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Invasive Species Pulls

June 2023

HNP Ontario hosted two brand new invasive species pull events in 2023! We collaborated with two other organizations, Toronto Nature Stewards and Credit Valley Conservation, to provide volunteering opportunities within the GTA by removing invasive garlic mustard plants from ecosystems.

What are Invasive Species?

  • Invasive species are non-native organisms that are introduced to a new ecosystem.

  • Since they do not have natural predators, they multiply rapidly and can cause harm to parts of the ecosystem, ultimately even becoming issues for humans.

  • Invasive species are often purposefully/accidentally released through human activities, such as pest control.

  • Non-native species are only invasive if their introduction causes harm.

How are they harmful to the environment?

  • Invasive Species outcompete native species for food and resources, which disrupts the food web and may eventually lead to the extinction of native species.

  • Many invasive destroy habitats by overconsuming natural resources, including plants.

  • This reduces biodiversity in an ecosystem, which is essential to support all life on Earth.

Why should you care?

  • While it may seem like invasive species only have harmful consequences on the environment, these impacts ultimately affect humans as well.

  • The introduction of invasive species exposes new diseases that are threats to human health, like the West Nile virus.

  • Loss of biodiversity and habitats weakens humans' connection with the environment and may threaten our own habitats as well.

  • Economic impacts include decreased agricultural crop yields, a declined fishing industry, clogged waterways, and limited recreational opportunities, such as camping. We would need to spend more money on control, removal and prevention efforts.

Garlic Mustard

Garlic mustard is a plant originating from Europe, introduced for medicinal purposes and food. Garlic mustard is an invasive, non-native herb that spreads by seed.  Garlic mustard is a threat to the biodiversity of many native ecosystems in Ontario. It forms dense patches on forest floors which dominate and displace native wildflowers, tree seedlings, and other native plant species of intact forests. Garlic mustard grows in a wide range of habitats making it difficult to contain as it spreads quickly along roadsides, trails, and fence lines. Garlic Mustard plant stands can produce more than 62,000 seeds per square meter to quickly out compete local flora, changing the structure of plant communities all throughout Ontario. This plant releases chemicals within the soil, further preventing the growth of other plants and grasses.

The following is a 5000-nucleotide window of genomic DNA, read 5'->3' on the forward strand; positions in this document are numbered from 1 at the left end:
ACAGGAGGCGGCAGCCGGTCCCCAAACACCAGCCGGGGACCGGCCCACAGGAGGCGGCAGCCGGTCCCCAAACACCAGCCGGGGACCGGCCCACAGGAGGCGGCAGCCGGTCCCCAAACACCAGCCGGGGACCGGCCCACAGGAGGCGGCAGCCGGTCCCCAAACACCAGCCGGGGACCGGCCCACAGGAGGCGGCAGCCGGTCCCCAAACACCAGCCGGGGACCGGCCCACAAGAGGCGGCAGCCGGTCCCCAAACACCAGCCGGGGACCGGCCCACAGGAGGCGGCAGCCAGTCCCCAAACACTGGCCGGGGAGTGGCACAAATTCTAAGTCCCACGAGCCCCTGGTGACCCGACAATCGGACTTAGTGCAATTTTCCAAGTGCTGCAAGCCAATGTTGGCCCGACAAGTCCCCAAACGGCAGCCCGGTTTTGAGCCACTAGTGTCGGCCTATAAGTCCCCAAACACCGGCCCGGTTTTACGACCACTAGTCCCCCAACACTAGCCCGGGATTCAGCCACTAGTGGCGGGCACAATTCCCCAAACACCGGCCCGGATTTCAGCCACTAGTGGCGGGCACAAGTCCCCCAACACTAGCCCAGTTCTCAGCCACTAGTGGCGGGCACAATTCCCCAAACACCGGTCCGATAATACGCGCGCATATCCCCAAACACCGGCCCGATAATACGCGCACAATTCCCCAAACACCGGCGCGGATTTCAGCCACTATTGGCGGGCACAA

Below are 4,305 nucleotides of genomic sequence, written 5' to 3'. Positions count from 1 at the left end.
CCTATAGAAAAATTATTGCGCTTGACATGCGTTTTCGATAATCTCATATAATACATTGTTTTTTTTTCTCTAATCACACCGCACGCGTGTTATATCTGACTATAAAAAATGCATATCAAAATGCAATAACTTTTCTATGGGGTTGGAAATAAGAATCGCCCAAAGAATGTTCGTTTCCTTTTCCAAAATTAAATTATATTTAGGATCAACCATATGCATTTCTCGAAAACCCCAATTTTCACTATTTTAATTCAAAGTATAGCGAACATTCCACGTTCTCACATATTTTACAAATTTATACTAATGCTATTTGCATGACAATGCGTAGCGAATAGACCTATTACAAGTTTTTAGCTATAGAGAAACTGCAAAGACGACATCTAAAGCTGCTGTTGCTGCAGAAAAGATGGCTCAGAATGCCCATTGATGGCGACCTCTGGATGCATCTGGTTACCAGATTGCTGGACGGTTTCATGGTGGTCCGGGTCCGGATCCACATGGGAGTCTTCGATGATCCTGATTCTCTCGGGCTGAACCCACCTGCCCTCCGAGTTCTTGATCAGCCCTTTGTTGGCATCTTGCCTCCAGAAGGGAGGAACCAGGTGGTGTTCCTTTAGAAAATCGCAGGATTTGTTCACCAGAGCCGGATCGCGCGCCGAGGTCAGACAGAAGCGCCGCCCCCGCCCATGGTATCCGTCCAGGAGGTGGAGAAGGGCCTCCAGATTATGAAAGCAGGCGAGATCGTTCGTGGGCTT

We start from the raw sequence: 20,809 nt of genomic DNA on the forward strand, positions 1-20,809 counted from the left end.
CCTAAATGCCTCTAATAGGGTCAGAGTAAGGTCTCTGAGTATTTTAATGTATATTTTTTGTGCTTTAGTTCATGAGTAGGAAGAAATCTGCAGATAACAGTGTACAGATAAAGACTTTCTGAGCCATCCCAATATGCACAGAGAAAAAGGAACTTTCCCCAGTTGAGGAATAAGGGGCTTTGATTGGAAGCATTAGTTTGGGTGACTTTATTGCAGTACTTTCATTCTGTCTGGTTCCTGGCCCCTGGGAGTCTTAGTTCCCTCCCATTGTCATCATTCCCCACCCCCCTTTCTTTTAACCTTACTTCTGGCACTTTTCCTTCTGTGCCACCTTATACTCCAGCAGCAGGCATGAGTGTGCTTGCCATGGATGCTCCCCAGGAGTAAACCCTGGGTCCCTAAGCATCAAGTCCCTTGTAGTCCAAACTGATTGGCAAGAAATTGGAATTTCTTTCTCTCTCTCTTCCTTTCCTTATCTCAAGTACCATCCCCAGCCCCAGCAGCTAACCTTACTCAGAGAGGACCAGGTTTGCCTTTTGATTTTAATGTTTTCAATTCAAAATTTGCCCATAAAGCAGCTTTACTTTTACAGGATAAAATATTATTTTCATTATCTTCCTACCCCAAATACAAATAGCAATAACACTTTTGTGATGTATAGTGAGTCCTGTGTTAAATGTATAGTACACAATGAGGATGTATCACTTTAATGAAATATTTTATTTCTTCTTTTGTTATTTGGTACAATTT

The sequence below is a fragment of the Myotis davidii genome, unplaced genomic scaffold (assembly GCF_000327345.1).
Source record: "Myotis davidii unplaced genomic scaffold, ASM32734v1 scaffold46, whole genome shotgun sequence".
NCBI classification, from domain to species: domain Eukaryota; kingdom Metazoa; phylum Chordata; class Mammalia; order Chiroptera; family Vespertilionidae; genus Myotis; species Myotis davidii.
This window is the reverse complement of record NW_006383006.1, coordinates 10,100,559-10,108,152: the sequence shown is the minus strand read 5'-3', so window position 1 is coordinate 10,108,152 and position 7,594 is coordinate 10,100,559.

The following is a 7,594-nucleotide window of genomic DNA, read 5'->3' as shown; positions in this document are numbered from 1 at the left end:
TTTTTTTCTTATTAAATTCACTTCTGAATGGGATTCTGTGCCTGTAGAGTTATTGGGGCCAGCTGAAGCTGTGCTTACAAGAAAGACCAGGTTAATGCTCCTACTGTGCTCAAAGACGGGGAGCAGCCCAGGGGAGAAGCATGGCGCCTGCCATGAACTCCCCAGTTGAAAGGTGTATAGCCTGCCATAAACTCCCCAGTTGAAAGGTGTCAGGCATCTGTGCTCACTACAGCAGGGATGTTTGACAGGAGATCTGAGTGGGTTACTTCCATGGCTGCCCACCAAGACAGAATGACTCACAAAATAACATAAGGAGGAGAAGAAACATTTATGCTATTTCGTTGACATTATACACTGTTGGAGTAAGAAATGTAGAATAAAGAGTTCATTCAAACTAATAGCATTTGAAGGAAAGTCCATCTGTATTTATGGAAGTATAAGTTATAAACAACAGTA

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Common Buckthorn

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What you can do:

  • Learn how to identify common buckthorn and other invasive plants

  • Avoid in landscaping and gardens

  • Dispose of buckthorn in garbage, NOT compost 

  • Prevent spread of the plant when hiking by staying on trails and keeping pets on a leash

How is it invasive?

  • Can thrive in a wide range of soils and weather conditions (can live in many different habitats)

  • Easily spreads by birds and other animals that eat its fruit

  • Grows in dense groups and therefore shades other native plants from the sun, not allowing them to grow

  • Alter Nitrogen levels in the soil, which benefits its own growth, but harms native plants.

  • Germinate quickly and produce a large number of seeds

Meet Finnbarr O'Callahan

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From Toronto  Nature Stewards

Finnbarr O'Callahan is a lead steward at Toronto Nature Stewards, a non-profit that aims to engage the people of Toronto in the stewardship of natural areas. Finnbarr volunteered at the nearby Roxborough Parkette last summer, and is excited to be working with other passionate volunteers to make Severn Creek even more welcoming for local wildlife and visitors!

Severn Creek Park

Severn Creek Park is a new stewardship site for 2023 and is the most downtown of all sites that the Toronto Nature Stewards (TNS) will volunteer at! The park features a sunny grass lawn nestled between wooded slopes on either side, and the two trails running through the park are enjoyed by walkers year-round.

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Meet Keren Bromberg

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From Credit Valley Conservation

Keren Bromberg is a senior coordinator at Credit Valley Conservation, a community-based environmental organization, dedicated to protecting, restoring, and managing the natural resources of the Credit River Watershed.

Rattray Marsh Conservation Area

The Rattray Marsh Conservation Area is one of the few remaining wetlands in the GTA, specifically Mississauga, that the Credit Valley Conservation (CVC) operates!

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How Can We Help?

  • Learning how to identify garlic mustard and other invasive plants is an effective strategy to manage these species, if they are found on your property

  • Avoid using invasive plants in gardens and landscaping.

  • Buy native or non-invasive plants from reputable garden suppliers. Native plants provide habitat and food sources for native wildlife.

  • Dispose of invasive plants in the garbage. Do not put them in the compost or discard them in natural areas as the discarded flowers may produce seeds.

  • When hiking, prevent the spread of invasive plants by staying on trails and keeping pets on a leash.

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